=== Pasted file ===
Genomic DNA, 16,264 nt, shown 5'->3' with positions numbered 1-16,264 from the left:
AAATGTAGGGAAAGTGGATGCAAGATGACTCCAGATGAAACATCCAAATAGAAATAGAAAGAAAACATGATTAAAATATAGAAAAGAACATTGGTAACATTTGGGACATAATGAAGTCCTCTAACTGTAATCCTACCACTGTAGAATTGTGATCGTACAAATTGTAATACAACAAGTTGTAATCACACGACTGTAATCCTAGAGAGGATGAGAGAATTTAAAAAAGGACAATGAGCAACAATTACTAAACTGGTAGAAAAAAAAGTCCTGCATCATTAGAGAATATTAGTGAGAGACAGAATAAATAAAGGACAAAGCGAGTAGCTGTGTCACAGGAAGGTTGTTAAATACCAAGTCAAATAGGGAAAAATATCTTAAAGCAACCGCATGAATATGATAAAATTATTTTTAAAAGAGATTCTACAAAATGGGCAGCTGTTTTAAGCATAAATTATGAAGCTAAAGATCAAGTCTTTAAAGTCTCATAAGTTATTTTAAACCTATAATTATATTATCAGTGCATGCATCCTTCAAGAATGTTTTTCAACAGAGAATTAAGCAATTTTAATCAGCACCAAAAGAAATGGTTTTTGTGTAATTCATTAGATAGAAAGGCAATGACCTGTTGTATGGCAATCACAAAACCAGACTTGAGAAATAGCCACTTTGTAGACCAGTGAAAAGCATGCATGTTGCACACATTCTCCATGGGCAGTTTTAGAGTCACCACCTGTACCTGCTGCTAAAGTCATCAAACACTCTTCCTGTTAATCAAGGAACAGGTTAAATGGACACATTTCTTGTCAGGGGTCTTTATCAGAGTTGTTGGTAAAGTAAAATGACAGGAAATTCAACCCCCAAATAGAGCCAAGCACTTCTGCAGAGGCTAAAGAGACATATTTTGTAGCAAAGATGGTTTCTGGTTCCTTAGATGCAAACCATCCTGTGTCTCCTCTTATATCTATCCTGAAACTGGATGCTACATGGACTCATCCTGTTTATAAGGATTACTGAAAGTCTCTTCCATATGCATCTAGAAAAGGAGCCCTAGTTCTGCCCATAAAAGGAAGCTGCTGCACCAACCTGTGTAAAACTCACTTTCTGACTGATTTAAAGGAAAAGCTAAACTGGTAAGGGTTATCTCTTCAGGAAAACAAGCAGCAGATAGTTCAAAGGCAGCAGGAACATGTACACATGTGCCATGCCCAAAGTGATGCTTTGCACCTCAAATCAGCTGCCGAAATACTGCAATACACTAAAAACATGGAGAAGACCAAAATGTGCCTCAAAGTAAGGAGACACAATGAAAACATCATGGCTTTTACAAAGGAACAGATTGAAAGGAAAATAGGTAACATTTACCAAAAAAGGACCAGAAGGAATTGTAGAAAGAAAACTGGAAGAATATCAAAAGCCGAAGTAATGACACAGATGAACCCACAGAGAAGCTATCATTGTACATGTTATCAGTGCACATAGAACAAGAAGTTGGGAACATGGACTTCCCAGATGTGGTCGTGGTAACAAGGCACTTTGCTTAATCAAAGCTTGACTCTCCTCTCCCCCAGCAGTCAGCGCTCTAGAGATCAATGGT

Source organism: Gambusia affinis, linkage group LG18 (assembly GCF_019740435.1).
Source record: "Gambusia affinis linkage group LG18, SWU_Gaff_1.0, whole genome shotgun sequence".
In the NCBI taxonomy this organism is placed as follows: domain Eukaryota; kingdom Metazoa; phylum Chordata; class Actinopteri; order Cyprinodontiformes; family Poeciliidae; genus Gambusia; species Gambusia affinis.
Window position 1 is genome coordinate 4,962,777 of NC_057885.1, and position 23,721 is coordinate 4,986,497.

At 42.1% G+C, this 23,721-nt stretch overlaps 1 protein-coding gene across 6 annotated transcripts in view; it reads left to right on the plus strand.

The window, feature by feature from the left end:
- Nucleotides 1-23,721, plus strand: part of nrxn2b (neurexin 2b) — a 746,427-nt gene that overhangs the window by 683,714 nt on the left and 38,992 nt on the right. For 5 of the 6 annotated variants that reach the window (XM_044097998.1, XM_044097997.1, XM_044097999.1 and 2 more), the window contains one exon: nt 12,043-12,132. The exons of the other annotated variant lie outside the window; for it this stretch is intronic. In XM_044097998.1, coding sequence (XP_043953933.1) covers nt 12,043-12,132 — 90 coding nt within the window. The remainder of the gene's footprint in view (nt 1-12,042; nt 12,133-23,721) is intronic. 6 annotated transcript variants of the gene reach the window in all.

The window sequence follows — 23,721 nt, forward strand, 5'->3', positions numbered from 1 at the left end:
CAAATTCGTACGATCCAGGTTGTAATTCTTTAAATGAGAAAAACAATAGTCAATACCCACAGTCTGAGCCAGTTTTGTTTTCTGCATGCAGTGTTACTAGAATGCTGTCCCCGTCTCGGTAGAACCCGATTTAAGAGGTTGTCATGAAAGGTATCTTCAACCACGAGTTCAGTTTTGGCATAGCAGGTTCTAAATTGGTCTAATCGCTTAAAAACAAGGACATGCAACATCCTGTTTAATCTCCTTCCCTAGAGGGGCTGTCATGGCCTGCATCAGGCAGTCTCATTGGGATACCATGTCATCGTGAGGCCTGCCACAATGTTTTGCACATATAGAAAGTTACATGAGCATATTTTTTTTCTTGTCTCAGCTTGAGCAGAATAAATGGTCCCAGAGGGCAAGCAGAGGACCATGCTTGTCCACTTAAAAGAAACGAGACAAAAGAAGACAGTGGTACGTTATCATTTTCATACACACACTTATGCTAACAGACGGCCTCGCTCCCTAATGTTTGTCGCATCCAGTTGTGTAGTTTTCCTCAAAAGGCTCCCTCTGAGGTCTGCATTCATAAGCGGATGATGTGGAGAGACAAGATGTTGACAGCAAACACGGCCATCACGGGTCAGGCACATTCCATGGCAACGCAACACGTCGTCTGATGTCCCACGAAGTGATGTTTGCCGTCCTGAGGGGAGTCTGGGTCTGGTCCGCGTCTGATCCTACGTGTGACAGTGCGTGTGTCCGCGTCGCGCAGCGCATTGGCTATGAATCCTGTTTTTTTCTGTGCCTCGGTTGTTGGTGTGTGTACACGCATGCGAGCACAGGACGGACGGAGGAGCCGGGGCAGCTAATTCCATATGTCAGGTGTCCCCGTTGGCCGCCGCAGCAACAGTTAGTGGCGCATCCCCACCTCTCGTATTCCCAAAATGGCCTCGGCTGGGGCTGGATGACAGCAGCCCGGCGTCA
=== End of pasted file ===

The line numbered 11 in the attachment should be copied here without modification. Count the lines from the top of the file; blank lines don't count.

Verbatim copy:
CAAATTCGTACGATCCAGGTTGTAATTCTTTAAATGAGAAAAACAATAGTCAATACCCACAGTCTGAGCCAGTTTTGTTTTCTGCATGCAGTGTTACTAGAATGCTGTCCCCGTCTCGGTAGAACCCGATTTAAGAGGTTGTCATGAAAGGTATCTTCAACCACGAGTTCAGTTTTGGCATAGCAGGTTCTAAATTGGTCTAATCGCTTAAAAACAAGGACATGCAACATCCTGTTTAATCTCCTTCCCTAGAGGGGCTGTCATGGCCTGCATCAGGCAGTCTCATTGGGATACCATGTCATCGTGAGGCCTGCCACAATGTTTTGCACATATAGAAAGTTACATGAGCATATTTTTTTTCTTGTCTCAGCTTGAGCAGAATAAATGGTCCCAGAGGGCAAGCAGAGGACCATGCTTGTCCACTTAAAAGAAACGAGACAAAAGAAGACAGTGGTACGTTATCATTTTCATACACACACTTATGCTAACAGACGGCCTCGCTCCCTAATGTTTGTCGCATCCAGTTGTGTAGTTTTCCTCAAAAGGCTCCCTCTGAGGTCTGCATTCATAAGCGGATGATGTGGAGAGACAAGATGTTGACAGCAAACACGGCCATCACGGGTCAGGCACATTCCATGGCAACGCAACACGTCGTCTGATGTCCCACGAAGTGATGTTTGCCGTCCTGAGGGGAGTCTGGGTCTGGTCCGCGTCTGATCCTACGTGTGACAGTGCGTGTGTCCGCGTCGCGCAGCGCATTGGCTATGAATCCTGTTTTTTTCTGTGCCTCGGTTGTTGGTGTGTGTACACGCATGCGAGCACAGGACGGACGGAGGAGCCGGGGCAGCTAATTCCATATGTCAGGTGTCCCCGTTGGCCGCCGCAGCAACAGTTAGTGGCGCATCCCCACCTCTCGTATTCCCAAAATGGCCTCGGCTGGGGCTGGATGACAGCAGCCCGGCGTCA